Background Both rheumatoid arthritis (RA) and ankylosing spondylitis (AS) belong to the group of chronic rheumatic diseases with the important role of autoimmune pathogenic mechanisms. However, these forms differ in the major target tissues as well as the intensity of bone and cartilage destruction, with RA being the prototype of “destructive” arthritis affecting peripheral joints and AS being the prototype of “remodeling” arthritis predominantly of the axial skeleton.
Objectives Both forms of arthritis are associated with abnormal immune cell functions, including B lymphocytes. Although several recent studies stressed the role of B lymphocyte subpopulations and autoantibodies in AS, these mechanisms in the AS pathogenesis are significantly less understood compared to RA and other rheumatic autoimmune diseases.The aim of our study was to compare the frequency of B lymphocyte subpopulations between RA and AS patients, and to correlate them with the disease activity.
Methods Mononuclear cells were isolated from peripheral blood of healthy controls (n=30), RA (n=33) and AS (n=18) patients, after obtaining Ethical approval and informed consent from patients. The B lymphocyte phenotype of peripheral-blood mononuclear cells was determined using flow cytometry for the following surface markers: CD19, CD27, IgD, CD32 and CD38. In addition, statistical correlation was assessed to test the association between the frequency of selected B lymphocyte subpopulations and the disease-activity score, DAS28 (Disease Activity Score 28) for RA and BASDAI (Bath Ankylosing Spondylitis Disease Activity Index) for AS.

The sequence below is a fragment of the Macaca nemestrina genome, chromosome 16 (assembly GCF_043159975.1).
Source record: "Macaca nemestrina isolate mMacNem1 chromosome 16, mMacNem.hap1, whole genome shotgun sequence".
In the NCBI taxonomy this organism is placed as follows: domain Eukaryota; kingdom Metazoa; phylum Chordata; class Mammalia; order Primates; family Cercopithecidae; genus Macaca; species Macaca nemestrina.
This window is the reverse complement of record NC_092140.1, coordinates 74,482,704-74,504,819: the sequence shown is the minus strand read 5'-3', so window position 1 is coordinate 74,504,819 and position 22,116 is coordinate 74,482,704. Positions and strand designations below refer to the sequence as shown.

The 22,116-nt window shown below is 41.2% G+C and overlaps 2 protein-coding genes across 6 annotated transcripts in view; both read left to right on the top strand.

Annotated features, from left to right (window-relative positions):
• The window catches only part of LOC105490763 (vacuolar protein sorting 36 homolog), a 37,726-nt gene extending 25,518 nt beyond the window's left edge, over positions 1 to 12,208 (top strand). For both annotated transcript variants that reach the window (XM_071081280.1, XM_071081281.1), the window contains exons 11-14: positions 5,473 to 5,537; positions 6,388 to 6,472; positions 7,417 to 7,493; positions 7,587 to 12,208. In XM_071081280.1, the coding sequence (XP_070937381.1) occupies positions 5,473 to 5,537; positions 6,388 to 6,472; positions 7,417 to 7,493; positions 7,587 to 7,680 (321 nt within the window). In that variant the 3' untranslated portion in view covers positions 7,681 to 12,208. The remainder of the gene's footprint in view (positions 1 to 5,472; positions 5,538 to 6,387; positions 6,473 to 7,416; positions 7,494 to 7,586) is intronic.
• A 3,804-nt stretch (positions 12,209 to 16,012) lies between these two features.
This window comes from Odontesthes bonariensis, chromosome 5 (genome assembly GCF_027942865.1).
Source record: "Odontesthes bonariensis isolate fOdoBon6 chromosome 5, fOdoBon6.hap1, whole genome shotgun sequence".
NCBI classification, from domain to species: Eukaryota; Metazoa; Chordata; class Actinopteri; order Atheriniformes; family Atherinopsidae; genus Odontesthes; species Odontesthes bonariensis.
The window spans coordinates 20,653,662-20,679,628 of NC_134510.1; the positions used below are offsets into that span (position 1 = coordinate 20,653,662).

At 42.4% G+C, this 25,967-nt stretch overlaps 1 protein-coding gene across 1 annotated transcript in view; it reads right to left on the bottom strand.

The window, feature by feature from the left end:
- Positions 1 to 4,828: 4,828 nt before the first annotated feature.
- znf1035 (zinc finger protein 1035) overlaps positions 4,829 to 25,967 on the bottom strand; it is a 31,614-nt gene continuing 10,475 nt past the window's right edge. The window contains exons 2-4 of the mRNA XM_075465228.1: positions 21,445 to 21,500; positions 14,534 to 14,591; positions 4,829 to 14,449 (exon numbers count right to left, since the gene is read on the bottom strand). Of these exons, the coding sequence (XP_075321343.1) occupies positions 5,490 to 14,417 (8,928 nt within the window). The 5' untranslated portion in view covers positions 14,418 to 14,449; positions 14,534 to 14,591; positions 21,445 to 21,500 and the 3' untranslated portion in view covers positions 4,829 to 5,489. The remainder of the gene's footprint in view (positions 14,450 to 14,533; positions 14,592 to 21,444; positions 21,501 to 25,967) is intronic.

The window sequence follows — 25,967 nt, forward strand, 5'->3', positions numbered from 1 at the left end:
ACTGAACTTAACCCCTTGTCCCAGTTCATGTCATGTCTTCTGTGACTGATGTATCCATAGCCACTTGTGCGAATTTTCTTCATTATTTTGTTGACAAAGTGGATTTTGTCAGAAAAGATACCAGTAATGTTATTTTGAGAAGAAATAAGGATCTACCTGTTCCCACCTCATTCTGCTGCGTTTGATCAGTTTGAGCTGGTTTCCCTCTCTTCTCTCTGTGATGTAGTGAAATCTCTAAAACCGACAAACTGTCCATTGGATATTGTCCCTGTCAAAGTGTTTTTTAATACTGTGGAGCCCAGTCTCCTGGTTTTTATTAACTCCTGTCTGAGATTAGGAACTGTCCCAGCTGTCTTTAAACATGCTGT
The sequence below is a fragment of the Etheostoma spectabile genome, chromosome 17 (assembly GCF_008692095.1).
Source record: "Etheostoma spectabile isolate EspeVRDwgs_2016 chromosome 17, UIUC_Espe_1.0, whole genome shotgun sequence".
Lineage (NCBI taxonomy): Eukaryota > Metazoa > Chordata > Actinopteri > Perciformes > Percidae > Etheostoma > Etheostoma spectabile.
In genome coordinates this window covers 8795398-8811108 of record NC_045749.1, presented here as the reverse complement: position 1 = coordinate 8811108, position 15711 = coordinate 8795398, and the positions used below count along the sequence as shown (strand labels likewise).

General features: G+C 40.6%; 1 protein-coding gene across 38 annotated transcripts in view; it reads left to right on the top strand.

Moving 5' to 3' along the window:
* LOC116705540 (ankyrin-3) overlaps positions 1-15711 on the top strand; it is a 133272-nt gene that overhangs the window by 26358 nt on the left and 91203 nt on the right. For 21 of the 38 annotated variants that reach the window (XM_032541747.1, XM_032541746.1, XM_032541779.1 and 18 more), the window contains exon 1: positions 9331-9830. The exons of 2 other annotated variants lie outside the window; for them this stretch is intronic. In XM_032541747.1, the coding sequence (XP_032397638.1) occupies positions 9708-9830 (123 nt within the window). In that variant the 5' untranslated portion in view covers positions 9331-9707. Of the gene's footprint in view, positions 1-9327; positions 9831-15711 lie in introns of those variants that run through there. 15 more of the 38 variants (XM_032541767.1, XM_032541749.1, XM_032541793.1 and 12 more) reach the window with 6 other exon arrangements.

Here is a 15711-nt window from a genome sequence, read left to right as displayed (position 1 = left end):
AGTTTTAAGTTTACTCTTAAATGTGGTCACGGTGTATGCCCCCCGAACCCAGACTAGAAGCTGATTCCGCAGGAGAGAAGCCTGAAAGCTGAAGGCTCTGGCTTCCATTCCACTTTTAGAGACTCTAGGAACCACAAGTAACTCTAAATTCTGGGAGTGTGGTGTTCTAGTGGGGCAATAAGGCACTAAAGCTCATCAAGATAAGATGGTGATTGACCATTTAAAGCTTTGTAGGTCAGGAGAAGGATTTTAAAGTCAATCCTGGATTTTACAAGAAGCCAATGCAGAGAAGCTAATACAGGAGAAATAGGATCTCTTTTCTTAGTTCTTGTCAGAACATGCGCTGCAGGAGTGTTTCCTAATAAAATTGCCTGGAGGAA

Results Gating strategy applied for flow-cytometry data was set to discriminate between naïve B lymphocytes (CD19+ IgD+ CD27-), unswitched memory B lymphocytes (CD19+ IgD+ CD27+), class-switched memory B lymphocytes (CD19+ IgD- CD27-) and plasmablasts (CD19+ IgD+ CD27hi CD38+). In addition, expression of CD32 (FcgRII receptor) and CD86 (B7-2 co-stimulator), associated with the maturation and activation of B lymphocytes, within these B lymphocyte subsets were assessed. Data analysis showed expanded CD32+ subset among naïve and memory B lymphocytes in RA (16.4±11.6% and 9.8±8.2%) compared to control (4.3±2.7% and 7.6±3.5%) and AS (5.6±2.6% and 5.8±1.9%). Similarly, there were more CD86+ cells among naïve and unswitched memory B lymphocytes in RA (9.0±8.2% and 18.2±8.0%) compared to control (2.8±1.3% and 11.7±5.5%) and AS (4.9±5.9% and 11.6±6.2%). Class-switched memory B lymphocytes were negatively associated with disease activity score in RA (ρ=-0.45) but positively in AS (ρ=+0.39), whereas the associations were reversed for the population of naïve B lymphocytes (ρ=+0.32 for RA and ρ=-0.38 for AS).
Conclusions Our results indicate that B lymphocyte-mediated immune response may be important for both RA and AS, but with distinct effector mechanisms. Therefore it is reasonable to suggest that B lymphocyte subpopulations may represent promising cellular targets for the therapeutic interventions in different forms of arthritis.
Acknowledgement This work was fully supported by Croatian Science Foundation (project nr. 5699).
Disclosure of Interest None declared